The Milton brewery is a traditional English Ale brewery, albeit lurking in the cunning disguise of a 1980s industrial unit.

We take the finest English Maris Otter malted barley, high quality whole hops and local brewing water to produce our award-winning ales.

All our ingredients are of the finest quality since with the iniquitious British tax regime, the Chancellor of the Exchequer receives a bigger contribution from the price of your pint than we do. Consequently, the price of the ingredients is a small proportion of the overall cost of a pint and therefore only a fool uses cheap ingredients.

The malted barley is milled on-site in our grist mill (see left). Milling on-site results in the freshest possible flavours and ensures high levels of quality control. It also gives us the flexibility to produce individual and distinctive beers all year round.

Milled malt, known as grist, is mixed with hot brewing water, known as liquor, in our custom-made pre-masher. The porridge-like mixture spends one hour in the Mash Tun where the starch in the grist is converted into fermentable brewing sugars.

The sweet wort, as it is now known, is run-off through the Under-back into the Copper (so called for the obvious reason that it is made of stainless steel — see right). The copper, which is effectively a large kettle, can boil 15 barrels (540 gallons, 2452 litres) in one go. When the wort is boiling the hops are added. Different beers use different amounts and varieties of malt and of hops in the recipe. Cyclops, our strong ale, uses three different malts and four different hops.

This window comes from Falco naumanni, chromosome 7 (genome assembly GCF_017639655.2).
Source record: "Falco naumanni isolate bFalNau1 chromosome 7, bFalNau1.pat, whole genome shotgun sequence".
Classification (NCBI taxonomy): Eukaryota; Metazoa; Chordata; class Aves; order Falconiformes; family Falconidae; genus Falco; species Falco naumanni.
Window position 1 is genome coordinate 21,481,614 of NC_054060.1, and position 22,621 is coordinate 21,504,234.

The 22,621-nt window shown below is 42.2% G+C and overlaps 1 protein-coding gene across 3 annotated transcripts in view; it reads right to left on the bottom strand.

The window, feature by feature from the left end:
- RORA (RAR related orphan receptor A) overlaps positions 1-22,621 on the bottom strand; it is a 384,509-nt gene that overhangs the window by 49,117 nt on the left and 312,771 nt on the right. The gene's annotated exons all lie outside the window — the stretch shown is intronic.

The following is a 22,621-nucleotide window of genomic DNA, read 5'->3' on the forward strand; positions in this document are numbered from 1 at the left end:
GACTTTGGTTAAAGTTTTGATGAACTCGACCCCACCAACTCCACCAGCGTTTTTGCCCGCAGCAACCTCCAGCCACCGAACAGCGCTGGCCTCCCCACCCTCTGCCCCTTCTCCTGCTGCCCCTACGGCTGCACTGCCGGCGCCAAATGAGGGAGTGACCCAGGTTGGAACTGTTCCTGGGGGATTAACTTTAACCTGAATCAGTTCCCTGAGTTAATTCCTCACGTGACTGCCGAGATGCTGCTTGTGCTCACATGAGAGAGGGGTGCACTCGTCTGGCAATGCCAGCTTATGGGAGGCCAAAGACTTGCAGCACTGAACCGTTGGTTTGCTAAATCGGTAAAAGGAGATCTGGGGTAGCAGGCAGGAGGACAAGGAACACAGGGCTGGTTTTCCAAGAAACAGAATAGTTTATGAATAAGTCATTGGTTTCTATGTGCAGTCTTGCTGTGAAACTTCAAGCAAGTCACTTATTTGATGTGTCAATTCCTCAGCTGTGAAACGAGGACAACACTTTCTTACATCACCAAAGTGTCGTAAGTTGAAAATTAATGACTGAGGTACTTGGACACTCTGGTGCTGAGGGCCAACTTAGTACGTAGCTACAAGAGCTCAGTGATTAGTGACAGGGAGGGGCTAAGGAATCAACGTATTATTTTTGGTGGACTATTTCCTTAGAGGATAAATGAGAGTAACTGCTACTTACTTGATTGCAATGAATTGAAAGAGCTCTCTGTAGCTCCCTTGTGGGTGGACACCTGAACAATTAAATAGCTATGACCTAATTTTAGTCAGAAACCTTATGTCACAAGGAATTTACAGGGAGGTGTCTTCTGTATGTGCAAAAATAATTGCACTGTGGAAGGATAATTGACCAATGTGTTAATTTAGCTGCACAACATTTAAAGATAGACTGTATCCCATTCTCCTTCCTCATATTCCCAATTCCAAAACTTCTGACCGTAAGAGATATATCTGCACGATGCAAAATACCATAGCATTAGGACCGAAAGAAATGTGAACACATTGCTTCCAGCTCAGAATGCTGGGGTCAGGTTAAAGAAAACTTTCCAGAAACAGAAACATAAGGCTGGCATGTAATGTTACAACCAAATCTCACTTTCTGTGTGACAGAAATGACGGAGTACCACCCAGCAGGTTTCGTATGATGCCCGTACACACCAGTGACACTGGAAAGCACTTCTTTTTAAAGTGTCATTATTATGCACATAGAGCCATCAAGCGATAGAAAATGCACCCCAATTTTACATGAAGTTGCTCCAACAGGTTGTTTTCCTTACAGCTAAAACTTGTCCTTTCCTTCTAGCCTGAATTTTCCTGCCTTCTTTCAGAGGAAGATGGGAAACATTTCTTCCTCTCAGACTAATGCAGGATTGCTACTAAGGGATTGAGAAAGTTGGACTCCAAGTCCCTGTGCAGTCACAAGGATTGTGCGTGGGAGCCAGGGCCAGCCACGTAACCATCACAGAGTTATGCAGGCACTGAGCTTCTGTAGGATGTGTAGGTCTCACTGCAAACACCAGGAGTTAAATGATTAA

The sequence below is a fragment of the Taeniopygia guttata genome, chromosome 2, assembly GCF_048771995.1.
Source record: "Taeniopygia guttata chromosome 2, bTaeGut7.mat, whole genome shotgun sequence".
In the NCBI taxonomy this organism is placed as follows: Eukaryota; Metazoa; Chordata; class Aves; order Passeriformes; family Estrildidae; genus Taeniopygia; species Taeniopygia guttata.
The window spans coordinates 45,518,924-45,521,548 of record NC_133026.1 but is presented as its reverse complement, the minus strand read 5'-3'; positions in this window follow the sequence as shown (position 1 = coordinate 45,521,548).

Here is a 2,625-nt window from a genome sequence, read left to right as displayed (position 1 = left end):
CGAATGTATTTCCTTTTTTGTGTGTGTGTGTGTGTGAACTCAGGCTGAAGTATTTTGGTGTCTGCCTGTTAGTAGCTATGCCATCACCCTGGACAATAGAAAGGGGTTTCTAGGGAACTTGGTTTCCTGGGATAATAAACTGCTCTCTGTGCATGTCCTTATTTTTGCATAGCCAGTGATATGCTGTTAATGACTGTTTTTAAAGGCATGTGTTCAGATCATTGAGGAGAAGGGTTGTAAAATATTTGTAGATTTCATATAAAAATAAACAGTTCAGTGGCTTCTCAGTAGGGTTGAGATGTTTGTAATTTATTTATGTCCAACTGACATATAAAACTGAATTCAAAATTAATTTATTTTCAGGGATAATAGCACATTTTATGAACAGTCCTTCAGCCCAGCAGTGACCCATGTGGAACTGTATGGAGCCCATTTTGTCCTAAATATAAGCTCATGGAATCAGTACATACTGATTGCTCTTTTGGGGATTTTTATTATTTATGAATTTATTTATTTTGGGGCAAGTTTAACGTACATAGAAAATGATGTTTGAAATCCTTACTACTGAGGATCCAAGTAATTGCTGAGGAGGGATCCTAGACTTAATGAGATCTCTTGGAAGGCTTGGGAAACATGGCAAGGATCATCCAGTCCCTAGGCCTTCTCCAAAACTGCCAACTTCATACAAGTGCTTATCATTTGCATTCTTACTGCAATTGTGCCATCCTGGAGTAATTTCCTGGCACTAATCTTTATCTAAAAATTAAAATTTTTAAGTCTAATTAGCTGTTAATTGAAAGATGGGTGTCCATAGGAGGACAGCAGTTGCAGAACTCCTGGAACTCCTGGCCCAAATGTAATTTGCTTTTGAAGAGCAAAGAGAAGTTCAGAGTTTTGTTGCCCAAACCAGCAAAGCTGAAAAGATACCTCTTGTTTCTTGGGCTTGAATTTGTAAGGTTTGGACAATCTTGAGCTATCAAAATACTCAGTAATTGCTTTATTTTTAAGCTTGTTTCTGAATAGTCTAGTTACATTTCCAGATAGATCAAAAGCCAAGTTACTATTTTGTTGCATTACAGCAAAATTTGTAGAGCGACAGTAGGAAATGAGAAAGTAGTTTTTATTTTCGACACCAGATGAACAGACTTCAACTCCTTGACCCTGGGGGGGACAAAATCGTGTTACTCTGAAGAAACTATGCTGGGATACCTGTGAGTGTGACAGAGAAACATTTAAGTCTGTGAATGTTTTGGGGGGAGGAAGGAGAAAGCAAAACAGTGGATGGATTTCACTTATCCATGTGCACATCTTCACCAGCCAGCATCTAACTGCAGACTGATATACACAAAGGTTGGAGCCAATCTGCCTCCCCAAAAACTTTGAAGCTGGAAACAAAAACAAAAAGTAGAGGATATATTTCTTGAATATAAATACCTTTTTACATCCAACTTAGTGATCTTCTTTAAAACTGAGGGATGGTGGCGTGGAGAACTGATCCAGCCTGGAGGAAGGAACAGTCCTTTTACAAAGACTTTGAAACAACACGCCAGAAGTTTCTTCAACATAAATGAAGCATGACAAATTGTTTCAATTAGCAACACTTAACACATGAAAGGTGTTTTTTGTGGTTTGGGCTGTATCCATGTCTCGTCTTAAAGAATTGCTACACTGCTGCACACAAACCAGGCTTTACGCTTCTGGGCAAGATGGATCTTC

The boil lasts at least one hour and extracts the flavour and bitterness from the hops. The wort is then crash-cooled to room temperature and transferred to the fermenters. We have three fermenters ranging in size from twelve (432 gallons, 1961 litres) barrels to thirty barrels.

Top fermenting ale yeast is added (pitched) into the freshly cooled wort. The yeast feeds on the sugars in the wort producing carbon dioxide and alcohol!

After three to five days fermentation is complete and the beer is transferred to 3000 pint maturation vessels. The beer spends at least one week here to ensure that when transferred into casks it reaches the pub in perfect condition — every time!